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Missouri, Illinois lawmakers lament losses, offer help, in wake of storms, tornadoes

This article first appeared in the St. Louis Beacon, Feb. 29, 2012 - Missouri’s two U.S. senators, and their counterparts in Illinois, have weighed in with statements of sympathy, prayer and concern in the aftermath of the overnight storms and tornadoes that struck both states' southern portions late Tuesday and early Wednesday, killing more than a dozen people.

U.S. Sen. Claire McCaskill, D-Mo., said:

“My thoughts and prayers are with the folks in southern Missouri, and across the Midwest, who’ve been touched by this tragedy. We’re learning more about these storms by the minute — and Americans tuning in are seeing the fast work of emergency responders, quick decisions by community leaders, and the resilience of Missouri’s families and businesses. My staff and I are standing by to provide support to these communities and I plan to work with the rest of our delegation to make sure Missourians have the resources necessary to rebuild.”

Said U.S. Sen. Roy Blunt, R-Mo.:

“My thoughts and prayers go out to the families who have been impacted by this recent storm. We are monitoring this situation very closely, and I urge anyone who needs assistance to contact my office and to heed all safety precautions issued by local officials. As Missourians have always demonstrated in the face of adversity, I have no doubt that our communities will rally together to rebuild and our neighbors will serve as the first and last responders during this time of need.”

Updated with Illinois legislators:

In Illinois, the office of U.S. Sen. Mark Kirk, a Republican also expressed his concern:

"Our thoughts and prayers go out to the thousands of people in southern Illinois, and throughout the Midwest, who experienced the devastation and destruction brought on by this morning's storms. The office of Sen. Kirk expresses deep appreciation and tremendous gratitude for the hundreds of emergency response personnel and volunteers who have taken rescue and cleanup efforts upon themselves. We are working closely with the members of the Illinois delegation, will be following all future developments, and stand ready to do anything we can to assist in this difficult time."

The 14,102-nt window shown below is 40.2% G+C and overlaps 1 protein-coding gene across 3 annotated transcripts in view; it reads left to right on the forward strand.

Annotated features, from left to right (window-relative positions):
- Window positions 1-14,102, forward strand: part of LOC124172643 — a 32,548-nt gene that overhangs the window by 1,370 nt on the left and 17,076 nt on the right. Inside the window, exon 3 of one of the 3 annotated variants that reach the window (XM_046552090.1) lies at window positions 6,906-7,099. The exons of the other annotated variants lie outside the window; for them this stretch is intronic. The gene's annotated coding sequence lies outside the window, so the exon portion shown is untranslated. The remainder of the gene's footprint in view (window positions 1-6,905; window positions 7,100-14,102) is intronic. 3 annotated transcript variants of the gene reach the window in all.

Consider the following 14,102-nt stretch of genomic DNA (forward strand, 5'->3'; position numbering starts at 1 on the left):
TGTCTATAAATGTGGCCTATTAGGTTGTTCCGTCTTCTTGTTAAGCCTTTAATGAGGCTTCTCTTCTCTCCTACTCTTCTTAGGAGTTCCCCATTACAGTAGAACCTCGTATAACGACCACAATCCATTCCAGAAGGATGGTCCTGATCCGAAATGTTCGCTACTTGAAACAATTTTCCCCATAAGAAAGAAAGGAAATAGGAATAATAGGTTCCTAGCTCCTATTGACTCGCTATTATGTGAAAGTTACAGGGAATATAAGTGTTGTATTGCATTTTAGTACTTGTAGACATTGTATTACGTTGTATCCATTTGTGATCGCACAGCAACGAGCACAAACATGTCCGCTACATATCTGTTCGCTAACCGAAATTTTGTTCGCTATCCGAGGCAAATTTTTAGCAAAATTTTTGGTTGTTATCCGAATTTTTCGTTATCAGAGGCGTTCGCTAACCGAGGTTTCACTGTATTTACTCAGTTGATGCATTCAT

U.S. Sen. Dick Durbin, D-Ill., offered his assessment during a speech on the Senate floor:

“My heart goes out to the people who have lost loved ones. My thoughts are with the residents of these hard-hit towns and with the first responders and Red Cross volunteers who are working to assess the damage and aid the injured. I have spoken to Jonathan Monken, head of the Illinois Emergency Management Agency, who assures me that all requests for state and FEMA assistance are being met. We will continue to keep that promise, and I am committed to doing everything possible to help these communities respond to and recover from this disaster."

U.S. Rep. Jerry Costello, D-Belleville, also is working with other Illinois legislators to make sure storm victims are helped.

“The loss of life, injuries and property destruction in the southern Illinois communities in the path of this tornado are heart-wrenching and my thoughts and prayers are with the victims and their families,” said Costello in a statement. “I will continue to monitor relief efforts and will work with state and local officials to offer any assistance to help with the recovery.”

Jo Mannies has been covering Missouri politics and government for almost four decades, much of that time as a reporter and columnist at the St. Louis Post-Dispatch. She was the first woman to cover St. Louis City Hall, was the newspaper’s second woman sportswriter in its history, and spent four years in the Post-Dispatch Washington Bureau. She joined the St. Louis Beacon in 2009. She has won several local, regional and national awards, and has covered every president since Jimmy Carter. She scared fellow first-graders in the late 1950s when she showed them how close Alaska was to Russia and met Richard M. Nixon when she was in high school. She graduated from Valparaiso University in northwest Indiana, and was the daughter of a high school basketball coach. She is married and has two grown children, both lawyers. She’s a history and movie buff, cultivates a massive flower garden, and bakes banana bread regularly for her colleagues.